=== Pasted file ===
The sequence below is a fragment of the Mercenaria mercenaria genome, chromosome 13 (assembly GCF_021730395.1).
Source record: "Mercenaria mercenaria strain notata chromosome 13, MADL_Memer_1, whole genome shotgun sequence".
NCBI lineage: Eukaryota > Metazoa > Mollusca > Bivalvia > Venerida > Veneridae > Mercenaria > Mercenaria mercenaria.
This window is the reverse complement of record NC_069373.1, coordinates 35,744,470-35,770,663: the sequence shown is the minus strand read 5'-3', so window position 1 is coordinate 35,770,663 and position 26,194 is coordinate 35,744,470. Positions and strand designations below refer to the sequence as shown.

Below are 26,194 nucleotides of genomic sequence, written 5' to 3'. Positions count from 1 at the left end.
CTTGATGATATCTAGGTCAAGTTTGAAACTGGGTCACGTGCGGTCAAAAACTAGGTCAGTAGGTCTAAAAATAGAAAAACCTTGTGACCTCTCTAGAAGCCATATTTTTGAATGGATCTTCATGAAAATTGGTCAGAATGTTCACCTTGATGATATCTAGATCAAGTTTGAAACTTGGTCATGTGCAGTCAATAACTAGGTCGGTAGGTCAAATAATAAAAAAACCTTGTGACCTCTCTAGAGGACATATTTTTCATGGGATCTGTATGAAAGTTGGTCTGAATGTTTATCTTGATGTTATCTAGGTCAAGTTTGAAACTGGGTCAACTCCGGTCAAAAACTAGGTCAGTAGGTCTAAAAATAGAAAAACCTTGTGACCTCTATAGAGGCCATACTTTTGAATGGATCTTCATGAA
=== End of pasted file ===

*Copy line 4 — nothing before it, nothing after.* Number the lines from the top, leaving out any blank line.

This window is the reverse complement of record NC_069373.1, coordinates 35,744,470-35,770,663: the sequence shown is the minus strand read 5'-3', so window position 1 is coordinate 35,770,663 and position 26,194 is coordinate 35,744,470. Positions and strand designations below refer to the sequence as shown.